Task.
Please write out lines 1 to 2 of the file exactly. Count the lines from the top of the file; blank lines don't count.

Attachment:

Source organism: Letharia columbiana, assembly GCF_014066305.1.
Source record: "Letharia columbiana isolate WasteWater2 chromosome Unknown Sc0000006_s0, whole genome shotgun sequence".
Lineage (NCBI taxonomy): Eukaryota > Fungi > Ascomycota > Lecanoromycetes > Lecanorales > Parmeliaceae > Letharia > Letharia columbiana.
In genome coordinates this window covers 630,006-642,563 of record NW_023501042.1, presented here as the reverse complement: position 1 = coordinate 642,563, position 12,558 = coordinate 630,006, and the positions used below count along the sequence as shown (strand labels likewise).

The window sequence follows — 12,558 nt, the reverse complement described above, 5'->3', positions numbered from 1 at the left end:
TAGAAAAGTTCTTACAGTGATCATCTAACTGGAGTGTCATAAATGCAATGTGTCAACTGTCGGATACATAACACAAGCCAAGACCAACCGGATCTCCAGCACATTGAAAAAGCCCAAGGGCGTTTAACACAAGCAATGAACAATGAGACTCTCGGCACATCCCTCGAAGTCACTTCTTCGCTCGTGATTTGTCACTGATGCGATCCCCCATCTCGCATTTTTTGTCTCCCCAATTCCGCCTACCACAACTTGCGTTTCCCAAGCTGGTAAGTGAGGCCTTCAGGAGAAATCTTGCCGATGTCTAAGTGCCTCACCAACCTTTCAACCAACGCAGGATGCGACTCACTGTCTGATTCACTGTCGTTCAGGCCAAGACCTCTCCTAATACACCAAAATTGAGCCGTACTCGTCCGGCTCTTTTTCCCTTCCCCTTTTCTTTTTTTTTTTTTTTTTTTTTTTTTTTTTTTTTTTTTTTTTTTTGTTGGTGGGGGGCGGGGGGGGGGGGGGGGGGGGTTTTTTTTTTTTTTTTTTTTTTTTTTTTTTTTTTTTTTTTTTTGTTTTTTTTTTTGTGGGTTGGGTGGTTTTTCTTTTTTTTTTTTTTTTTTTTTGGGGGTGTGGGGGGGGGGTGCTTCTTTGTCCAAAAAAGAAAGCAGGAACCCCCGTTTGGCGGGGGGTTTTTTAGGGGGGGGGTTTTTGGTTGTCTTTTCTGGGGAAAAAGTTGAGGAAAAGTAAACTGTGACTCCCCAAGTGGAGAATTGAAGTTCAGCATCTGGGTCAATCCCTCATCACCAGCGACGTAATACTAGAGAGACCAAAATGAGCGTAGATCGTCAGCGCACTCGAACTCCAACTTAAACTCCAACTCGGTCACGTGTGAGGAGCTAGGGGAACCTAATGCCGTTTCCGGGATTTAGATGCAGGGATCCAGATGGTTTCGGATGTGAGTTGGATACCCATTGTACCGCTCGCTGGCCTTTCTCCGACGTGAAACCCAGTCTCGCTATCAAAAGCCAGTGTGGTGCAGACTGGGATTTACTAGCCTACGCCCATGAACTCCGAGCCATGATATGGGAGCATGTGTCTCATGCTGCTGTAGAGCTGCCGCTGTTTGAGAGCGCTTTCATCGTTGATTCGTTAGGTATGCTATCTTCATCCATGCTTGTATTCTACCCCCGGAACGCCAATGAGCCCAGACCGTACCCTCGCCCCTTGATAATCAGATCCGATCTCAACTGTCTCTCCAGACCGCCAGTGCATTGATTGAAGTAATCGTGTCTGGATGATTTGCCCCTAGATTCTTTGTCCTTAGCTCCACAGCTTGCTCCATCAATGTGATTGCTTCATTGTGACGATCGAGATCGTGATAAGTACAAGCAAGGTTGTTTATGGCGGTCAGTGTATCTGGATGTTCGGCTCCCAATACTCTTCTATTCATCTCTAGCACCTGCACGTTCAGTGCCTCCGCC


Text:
Source organism: Letharia columbiana, assembly GCF_014066305.1.
Source record: "Letharia columbiana isolate WasteWater2 chromosome Unknown Sc0000006_s0, whole genome shotgun sequence".